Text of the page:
dangers of religion, such as the Crusades, inquisitions, and witch trials—has been used in
response to claims of the supposed beneficial effects of belief in religion.[138] There are also
ethical systems that are simply nonreligious, or not dependent upon religions,
including utilitarianism, human rights,virtue ethics, social contract, and Kantian ethics.

Notes

1. ^
 Nielsen, Kai (2010). "Atheism". Encyclopædia Britannica. Retrieved 2010-02-01.

"Atheism, in general, the critique and denial of metaphysical beliefs in God or spiritual

beings.... Instead of saying that an atheist is someone who believes that it is false or

probably false that there is a God, a more adequate characterization of atheism consists

in the more complex claim that to be an atheist is to be someone who rejects belief in God

for the following reasons (which reason is stressed depends on how God is being

conceived)...".

 Edwards, Paul (2005) [1967]. "Atheism". in Donald M. Borchert. The Encyclopedia of

Philosophy. Vol. 1 (2nd ed.). MacMillan Reference USA (Gale).

p. 359. ISBN 0028657802. "On our definition, an 'atheist' is a person who rejects belief in

God, regardless of whether or not his reason for the rejection is the claim that 'God exists'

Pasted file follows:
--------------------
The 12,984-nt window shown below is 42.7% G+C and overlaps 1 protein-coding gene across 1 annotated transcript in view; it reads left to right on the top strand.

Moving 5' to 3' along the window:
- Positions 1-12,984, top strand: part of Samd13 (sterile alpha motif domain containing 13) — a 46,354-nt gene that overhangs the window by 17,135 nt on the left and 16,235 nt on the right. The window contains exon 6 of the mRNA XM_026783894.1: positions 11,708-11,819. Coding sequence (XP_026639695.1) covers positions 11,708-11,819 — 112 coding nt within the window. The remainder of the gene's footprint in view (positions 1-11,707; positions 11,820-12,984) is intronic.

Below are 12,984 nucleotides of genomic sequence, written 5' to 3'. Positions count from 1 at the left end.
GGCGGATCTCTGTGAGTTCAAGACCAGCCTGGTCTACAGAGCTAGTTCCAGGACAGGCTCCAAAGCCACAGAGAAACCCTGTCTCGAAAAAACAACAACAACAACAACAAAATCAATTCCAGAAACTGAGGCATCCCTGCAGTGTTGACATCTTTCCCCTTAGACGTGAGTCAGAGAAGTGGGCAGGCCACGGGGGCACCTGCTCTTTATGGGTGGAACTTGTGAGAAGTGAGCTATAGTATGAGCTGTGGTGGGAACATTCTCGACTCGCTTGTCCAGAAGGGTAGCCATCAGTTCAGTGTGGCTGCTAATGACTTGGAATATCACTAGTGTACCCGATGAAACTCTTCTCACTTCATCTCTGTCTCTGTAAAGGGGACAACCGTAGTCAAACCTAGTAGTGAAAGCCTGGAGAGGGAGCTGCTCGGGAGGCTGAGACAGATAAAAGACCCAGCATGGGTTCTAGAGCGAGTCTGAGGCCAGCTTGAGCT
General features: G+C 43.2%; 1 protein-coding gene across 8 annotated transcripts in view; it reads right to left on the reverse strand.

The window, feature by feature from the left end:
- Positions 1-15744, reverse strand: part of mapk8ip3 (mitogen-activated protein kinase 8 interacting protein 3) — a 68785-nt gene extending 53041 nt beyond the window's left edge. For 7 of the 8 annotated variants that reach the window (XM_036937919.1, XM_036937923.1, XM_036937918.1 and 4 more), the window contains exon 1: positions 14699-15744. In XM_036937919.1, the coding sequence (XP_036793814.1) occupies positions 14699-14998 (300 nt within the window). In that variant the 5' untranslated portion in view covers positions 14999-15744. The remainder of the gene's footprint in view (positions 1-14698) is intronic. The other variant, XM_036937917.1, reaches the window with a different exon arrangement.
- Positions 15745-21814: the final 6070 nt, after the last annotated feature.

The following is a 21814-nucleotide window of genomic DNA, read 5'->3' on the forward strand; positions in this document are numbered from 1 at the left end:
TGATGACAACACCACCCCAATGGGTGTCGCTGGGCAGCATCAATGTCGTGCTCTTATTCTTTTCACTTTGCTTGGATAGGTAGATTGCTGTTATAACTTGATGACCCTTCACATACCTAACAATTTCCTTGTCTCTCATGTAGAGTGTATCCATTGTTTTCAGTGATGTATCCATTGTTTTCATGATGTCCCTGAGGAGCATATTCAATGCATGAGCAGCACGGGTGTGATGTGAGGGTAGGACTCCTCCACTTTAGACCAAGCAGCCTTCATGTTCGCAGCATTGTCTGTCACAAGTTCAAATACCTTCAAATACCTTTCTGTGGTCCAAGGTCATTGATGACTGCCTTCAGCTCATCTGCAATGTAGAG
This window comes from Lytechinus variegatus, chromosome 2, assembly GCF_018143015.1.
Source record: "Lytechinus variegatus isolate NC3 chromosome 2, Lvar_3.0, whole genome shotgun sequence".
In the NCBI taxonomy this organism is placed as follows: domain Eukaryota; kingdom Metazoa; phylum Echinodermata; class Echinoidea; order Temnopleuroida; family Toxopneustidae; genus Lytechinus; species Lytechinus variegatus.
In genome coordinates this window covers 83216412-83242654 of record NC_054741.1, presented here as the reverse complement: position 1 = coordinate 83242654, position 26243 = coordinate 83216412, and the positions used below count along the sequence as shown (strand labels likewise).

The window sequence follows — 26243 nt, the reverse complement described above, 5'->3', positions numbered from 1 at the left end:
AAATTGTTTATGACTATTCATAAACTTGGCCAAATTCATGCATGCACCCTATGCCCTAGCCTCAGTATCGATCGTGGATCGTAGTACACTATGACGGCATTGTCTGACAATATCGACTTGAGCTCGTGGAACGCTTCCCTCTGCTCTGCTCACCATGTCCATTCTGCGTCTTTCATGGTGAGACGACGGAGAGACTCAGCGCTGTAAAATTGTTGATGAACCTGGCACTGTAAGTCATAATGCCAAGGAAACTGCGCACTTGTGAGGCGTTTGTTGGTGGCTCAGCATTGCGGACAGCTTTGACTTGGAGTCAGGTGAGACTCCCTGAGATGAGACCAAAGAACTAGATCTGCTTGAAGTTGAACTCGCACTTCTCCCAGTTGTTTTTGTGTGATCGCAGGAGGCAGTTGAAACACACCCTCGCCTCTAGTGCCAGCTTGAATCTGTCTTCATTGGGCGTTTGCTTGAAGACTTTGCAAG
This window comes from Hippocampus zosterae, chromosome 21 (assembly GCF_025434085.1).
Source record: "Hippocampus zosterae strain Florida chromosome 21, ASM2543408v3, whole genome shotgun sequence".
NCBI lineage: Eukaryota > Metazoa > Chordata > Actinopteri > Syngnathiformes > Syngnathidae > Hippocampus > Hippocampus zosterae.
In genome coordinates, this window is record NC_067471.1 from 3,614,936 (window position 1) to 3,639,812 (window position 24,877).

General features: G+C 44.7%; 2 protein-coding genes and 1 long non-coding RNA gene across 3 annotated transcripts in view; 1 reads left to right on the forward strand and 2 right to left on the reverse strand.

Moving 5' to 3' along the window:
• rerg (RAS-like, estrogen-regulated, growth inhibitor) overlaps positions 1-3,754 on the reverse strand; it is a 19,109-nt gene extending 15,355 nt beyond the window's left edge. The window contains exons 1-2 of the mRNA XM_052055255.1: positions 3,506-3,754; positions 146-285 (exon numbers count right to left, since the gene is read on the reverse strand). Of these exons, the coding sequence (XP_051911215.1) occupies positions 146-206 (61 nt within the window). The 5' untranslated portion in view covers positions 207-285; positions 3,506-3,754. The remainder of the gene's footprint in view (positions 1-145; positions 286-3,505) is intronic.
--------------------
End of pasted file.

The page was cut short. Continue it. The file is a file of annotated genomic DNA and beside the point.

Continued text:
expresses a false proposition. People frequently adopt an attitude of rejection toward a

position for reasons other than that it is a false proposition. It is common among

contemporary philosophers, and indeed it was not uncommon in earlier centuries, to reject

positions on the ground that they are meaningless. Sometimes, too, a theory is rejected

on such grounds as that it is sterile or redundant or capricious, and there are many other

considerations which in certain contexts are generally agreed to constitute good grounds

for rejecting an assertion.".(page 175 in 1967 edition)

2. ^ Rowe, William L. (1998). "Atheism". in Edward Craig. Routledge Encyclopedia of

Philosophy. Taylor & Francis. ISBN 9780415073103. Retrieved 2010-02-01. "As commonly

understood, atheism is the position that affirms the nonexistence of God. So an atheist is

someone who disbelieves in God, whereas a theist is someone who believes in God. Another

meaning of "atheism" is simply nonbelief in the existence of God, rather than positive belief in

the nonexistence of God. …an atheist, in the broader sense of the term, is someone who

disbelieves in every form of deity, not just the God of traditional Western theology.".